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The reason it seems that morality is mind-independent is that it is independent of individual minds. Once defined the meaning of a word is independent of individual minds because otherwise the word would not be able to be used for communication.

It seems independent of groups of minds, too. Be careful not to conflate the word "good" with goodness itself, though. We don't care that words are mind-dependent, we're interested in whether or not goodness itself (that which the word "good" refers to) is mind independent. Even if the word "good" is mind-dependent, something could still be good without anyone believing it is. At least, if you're a subjectivist this is a possibility you must refute.

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The meaning of moral terms, at least at the fundamental level, is defined by social evolutionary imperative, not by personal choice or even fashion. ...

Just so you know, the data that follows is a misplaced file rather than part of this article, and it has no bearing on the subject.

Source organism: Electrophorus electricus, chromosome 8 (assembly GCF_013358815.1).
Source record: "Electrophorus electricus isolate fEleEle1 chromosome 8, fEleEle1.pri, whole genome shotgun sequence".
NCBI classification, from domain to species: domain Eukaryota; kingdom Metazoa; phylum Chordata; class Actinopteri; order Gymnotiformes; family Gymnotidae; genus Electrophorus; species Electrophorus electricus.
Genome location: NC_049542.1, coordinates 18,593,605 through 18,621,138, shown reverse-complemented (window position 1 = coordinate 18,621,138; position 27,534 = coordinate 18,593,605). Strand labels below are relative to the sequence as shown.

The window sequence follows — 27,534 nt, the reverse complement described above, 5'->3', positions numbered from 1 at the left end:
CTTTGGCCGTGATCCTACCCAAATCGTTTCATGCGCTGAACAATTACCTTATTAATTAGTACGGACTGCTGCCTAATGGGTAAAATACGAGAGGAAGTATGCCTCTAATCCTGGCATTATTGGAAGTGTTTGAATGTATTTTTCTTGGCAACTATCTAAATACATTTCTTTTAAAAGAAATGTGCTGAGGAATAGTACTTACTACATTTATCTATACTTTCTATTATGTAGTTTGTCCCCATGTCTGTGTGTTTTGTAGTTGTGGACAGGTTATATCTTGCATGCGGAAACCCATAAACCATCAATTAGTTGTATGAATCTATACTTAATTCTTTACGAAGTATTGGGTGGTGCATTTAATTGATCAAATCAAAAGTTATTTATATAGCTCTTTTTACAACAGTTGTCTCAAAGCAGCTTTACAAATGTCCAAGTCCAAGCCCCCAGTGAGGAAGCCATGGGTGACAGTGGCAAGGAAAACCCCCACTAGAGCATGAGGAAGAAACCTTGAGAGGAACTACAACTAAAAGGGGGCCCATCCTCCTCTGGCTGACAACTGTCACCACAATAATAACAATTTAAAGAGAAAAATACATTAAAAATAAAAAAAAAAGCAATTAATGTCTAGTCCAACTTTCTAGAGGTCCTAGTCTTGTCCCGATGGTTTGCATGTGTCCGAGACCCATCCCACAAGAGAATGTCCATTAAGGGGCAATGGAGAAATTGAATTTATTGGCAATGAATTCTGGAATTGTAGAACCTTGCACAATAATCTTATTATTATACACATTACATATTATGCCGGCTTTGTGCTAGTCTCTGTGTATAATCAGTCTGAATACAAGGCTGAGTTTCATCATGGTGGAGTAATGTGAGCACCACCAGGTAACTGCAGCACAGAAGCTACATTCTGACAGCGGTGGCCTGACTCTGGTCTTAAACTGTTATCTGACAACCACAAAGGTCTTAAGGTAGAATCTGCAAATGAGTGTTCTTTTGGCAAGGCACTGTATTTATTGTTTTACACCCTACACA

Sure, and that's true of all words--including words that refer to putatively objective things. Rocks are objective, but the word "rock" acquired its meaning through some process of social evolution.

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... What all this means is that fundamental moral values, such as the principle of reciprocity are ontologically subjective (mind-dependent) but epistemically objective (not a matter of personal opinion or fashion).

Ah, again careful with the distinction between things and the language we use to talk about them. Just because words acquire meaning in a subjective way doesn't entail that those things our words are about are subjective in any way.

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bruce culver

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Re: How to show morals exist independent of mind?
« Reply #13 on: February 01, 2017, 09:54:50 pm »
You cannot show that moral values are mind-independent because they are mind-dependent pretty much by definition. That is no value exists without there being an evaluation. An evaluation requires an evaluator and an evaluator is  a mind.

Why think that moral values are values in that sense, though? Why not think that they're more analogous to truth value or integer value? In this latter sense, all we mean by a "value" is a unique member of some set. The truth values are {true, false}, the integer values are {..., -2, -1, 0, 1, 2, ...}, and moral values are {good, evil}.

Quote